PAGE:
As it turns out, I am a few days late with this CD review to celebrate the five year anniversary of the release of Metallica‘s Live At Grimey’s. I have always liked this rather short nine song live album from the metal giants because the primitive sound complete with warts, the rough vocals from singer James Hetfield, and the banter between the fans and Hetfield, gives you the impression that you are actually there in this small club with arguably the biggest heavy metal band in the world.
It is always incredible to me how one band can be so big and revered by millions and millions of people while another band that plays similar music may be virtually ignored and only known by a handful of people. Certainly, Metallica fit the former description having taken down many musical boundaries for themselves along with thousands of other heavy metal bands. While there is no question that the songs offered by Metallica on Live At Grimey’s are very good songs, I always wonder why these tracks are loved by millions of people and so many other artists playing similar songs are dismissed and/or ignored.
Given Metallica‘s vast catalog of stellar songs, the band could have offered an entire different setlist than what is contained on Live At Grimey’s and that would have been perfectly fine as well. There are only three tracks out of the nine — “For Whom The Bell Tolls” from Ride The Lightning, “Master Of Puppets” from the album of the same name and “Seek And Destroy” from Kill ‘Em All — on Live At Grimey’s that I would think that Metallica would most likely offer up if the setlist was limited to nine songs on another night. The rest of the tracks are what I consider “deeper” cuts although songs such as “Welcome Home (Sanitarium)” and “Sad But True” have been Metallica concert staples since the metal giant has first released those songs. The only track that is a surprising inclusion is the rather short jam of “The Frayed Ends Of Sanity” from …And Justice For All which is mostly sung by the audience and shows how diehard Metallica fans know all the songs and not only the popular ones.
Hetfield‘s interactions with audiences have always felt genuine to me and again, I get that same feeling when I listen to Hetfield address the around 175 or so capacity crowd at The Basement of Grimey’s in Nashville, Tennessee, USA. The one band member interaction that irks me however is when drummer Lars Ulrich jokingly tells the crowd that there are “people from Warner Bros.” in the audience, the band wants to “get out of the basement and get a record deal” and for fans “to give it all you have” so to make an “impression” on the Warner Bros. executives on the premise that Metallica have yet to secure a record deal. I find that Ulrich just comes off as pompous and arrogant with his comments and especially when there are so many great acts out there that are and continue to be completely ignored by seemingly stuffy record label executives all over the world.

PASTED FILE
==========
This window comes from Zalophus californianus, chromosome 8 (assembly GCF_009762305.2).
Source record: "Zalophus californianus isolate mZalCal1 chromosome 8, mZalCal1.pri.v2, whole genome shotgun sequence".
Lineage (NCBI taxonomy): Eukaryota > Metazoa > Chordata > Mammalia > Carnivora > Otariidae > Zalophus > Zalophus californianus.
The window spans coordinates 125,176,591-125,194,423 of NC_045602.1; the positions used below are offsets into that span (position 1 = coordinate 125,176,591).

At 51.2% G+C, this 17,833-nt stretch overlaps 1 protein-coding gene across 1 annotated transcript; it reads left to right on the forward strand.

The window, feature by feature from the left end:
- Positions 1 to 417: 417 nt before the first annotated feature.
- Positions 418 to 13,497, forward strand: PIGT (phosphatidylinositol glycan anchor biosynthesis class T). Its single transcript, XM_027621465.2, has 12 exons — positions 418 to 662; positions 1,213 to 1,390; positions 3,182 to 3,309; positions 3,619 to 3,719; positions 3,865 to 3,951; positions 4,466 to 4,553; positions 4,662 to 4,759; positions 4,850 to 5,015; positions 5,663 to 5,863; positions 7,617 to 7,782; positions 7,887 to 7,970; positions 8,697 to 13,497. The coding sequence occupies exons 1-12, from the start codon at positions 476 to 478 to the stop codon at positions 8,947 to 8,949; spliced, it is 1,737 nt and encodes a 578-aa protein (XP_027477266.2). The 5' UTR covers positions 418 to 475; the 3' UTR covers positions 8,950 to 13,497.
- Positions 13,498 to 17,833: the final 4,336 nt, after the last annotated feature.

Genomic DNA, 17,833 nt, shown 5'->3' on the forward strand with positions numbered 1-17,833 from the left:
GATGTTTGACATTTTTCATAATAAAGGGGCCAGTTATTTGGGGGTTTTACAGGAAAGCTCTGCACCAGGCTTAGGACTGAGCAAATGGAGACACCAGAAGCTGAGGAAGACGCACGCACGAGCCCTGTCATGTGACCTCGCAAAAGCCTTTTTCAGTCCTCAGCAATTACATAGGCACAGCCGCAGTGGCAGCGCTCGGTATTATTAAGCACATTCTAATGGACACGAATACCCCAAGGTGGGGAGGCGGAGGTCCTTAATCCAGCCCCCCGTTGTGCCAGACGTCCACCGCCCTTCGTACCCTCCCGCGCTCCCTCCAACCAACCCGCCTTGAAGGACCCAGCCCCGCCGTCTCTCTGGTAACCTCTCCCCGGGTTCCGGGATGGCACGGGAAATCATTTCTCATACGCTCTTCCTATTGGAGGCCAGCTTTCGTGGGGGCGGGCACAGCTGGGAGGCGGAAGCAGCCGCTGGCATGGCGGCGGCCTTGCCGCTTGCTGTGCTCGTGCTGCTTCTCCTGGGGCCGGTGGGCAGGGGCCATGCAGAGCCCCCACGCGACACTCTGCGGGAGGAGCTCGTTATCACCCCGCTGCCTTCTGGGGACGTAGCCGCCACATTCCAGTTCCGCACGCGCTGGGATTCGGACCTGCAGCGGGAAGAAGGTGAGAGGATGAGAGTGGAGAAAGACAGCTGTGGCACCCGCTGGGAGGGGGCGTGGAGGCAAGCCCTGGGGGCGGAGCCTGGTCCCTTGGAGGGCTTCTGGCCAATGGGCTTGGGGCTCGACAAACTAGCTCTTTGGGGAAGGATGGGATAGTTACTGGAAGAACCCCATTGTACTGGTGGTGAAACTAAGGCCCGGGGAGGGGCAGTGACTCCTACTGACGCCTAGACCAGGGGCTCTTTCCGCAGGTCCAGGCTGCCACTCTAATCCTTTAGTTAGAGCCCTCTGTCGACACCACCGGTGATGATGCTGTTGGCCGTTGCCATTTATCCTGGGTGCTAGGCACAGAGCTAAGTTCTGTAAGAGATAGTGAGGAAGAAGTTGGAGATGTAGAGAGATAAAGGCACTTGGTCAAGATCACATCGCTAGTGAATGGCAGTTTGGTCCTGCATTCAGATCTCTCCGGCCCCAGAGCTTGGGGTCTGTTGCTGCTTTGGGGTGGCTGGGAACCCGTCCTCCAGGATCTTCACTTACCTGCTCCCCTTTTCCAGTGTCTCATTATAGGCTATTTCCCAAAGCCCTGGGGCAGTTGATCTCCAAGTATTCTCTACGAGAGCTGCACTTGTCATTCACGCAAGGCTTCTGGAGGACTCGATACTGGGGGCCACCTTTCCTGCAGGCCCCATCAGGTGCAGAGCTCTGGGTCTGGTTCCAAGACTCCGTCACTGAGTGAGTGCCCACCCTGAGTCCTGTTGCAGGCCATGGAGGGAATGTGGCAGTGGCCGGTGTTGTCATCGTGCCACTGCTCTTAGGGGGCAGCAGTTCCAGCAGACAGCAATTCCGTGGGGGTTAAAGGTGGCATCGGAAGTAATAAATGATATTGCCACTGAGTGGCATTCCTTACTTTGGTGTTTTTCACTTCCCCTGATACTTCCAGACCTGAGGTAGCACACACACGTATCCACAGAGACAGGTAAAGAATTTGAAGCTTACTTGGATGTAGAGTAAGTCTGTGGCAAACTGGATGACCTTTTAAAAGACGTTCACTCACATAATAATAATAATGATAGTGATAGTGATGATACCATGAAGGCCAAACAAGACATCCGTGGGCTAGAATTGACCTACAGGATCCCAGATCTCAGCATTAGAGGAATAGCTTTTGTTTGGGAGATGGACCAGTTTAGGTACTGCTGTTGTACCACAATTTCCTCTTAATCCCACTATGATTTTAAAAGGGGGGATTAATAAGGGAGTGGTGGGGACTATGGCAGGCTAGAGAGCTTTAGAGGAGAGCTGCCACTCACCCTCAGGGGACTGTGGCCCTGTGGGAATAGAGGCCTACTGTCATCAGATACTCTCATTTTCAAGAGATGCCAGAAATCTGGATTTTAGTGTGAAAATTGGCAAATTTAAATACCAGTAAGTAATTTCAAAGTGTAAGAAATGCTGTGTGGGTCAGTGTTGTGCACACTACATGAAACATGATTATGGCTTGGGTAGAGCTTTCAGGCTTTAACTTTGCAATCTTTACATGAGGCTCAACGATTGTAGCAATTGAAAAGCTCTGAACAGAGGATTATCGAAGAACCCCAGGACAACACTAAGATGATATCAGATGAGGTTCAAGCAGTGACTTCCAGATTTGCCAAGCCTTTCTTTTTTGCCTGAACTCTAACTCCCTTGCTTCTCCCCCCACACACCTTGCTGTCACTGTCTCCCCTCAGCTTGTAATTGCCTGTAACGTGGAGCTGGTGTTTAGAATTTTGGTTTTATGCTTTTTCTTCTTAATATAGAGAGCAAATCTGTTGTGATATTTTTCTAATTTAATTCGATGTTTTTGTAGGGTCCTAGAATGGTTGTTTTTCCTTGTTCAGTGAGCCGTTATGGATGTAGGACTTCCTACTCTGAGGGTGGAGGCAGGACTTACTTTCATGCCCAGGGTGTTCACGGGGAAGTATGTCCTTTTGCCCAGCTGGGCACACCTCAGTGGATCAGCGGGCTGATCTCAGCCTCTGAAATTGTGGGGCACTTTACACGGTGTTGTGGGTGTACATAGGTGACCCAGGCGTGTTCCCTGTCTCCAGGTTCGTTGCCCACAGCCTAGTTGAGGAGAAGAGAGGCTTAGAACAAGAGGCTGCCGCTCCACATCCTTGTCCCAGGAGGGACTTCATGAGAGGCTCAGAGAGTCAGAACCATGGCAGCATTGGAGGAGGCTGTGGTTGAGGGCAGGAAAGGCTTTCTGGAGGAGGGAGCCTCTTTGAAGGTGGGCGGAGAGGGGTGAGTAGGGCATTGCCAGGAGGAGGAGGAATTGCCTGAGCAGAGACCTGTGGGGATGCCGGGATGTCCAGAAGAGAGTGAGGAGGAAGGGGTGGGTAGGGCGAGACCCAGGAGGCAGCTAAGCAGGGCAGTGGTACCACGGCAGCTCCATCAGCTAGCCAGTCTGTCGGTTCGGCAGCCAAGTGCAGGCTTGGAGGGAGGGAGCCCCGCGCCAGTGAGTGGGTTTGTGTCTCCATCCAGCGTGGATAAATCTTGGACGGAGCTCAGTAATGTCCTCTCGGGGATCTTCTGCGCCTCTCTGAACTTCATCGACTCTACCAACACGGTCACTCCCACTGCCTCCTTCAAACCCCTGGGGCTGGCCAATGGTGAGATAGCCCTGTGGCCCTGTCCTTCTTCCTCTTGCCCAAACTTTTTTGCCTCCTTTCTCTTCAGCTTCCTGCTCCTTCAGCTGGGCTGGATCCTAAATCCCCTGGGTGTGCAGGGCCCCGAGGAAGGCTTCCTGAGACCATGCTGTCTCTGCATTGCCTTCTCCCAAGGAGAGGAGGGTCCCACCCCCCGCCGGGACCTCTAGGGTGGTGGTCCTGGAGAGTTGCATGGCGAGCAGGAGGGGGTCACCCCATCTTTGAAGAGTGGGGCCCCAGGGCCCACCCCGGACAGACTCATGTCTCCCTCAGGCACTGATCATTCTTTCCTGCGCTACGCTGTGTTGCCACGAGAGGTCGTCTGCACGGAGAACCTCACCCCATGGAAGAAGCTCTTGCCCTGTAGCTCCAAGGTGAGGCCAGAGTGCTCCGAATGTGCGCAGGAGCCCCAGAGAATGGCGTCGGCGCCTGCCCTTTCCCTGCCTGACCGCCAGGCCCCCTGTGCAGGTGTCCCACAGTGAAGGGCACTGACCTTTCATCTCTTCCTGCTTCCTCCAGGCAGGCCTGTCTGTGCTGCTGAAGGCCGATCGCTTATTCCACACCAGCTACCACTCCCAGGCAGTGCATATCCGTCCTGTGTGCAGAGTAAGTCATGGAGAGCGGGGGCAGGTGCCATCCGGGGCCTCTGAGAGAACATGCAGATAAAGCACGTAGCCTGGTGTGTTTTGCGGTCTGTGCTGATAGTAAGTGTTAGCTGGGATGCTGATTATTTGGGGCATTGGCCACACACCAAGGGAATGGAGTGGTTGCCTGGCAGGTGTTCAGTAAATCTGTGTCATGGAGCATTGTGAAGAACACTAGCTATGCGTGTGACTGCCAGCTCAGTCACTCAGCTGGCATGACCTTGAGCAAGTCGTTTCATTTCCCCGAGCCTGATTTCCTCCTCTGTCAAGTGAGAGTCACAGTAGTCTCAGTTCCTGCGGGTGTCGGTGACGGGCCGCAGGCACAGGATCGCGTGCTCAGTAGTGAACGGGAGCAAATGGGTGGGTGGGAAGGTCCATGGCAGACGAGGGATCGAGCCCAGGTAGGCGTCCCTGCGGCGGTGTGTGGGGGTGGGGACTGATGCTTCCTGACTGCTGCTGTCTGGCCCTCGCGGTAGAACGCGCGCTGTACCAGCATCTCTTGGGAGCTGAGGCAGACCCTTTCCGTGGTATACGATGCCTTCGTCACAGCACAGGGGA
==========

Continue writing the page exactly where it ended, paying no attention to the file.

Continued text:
Aside from that one misplaced Ulrich comment, I like everything about Live At Grimey’s from the setlist to the small club live feel to the raw type recording. If you don’t like the setlist, you can always pick up one or two other live EPs (Six Feet Down Under EP and Six Feet Down Under Pt. 2) released by the band. For reasons unbeknownst to me, Metallica thought that rather than just offer a deluxe CD package with all three live discs, it would be better to release three different live “EPs” in a span of a couple of months during the fall of 2010. This looks like a bit of a cash grab but at the same time, it simply gives people out there more choice on what to purchase. In any case, Live At Grimey’s is one Metallica live album that I have been routinely listening to year after year since its release.
01. No Remorse
03. Harvester Of Sorrow
04. Welcome Home (Sanitarium)
05. For Whom The Bell Tolls (incl. The Frayer Ends Of Sanity jam)
06. Master Of Puppets
07. Sad But True
09. Seek And Destroy
James Hetfield – vocals, rhythm guitar
Lars Ulrich – drums
Kirk Hammett – lead guitar
Robert Trujillo – bass
Recorded by Mike Gillies
Mixed by Mike Gillies and Kent Matcke
Reviewed by Olivier for Sleaze Roxx, November 2015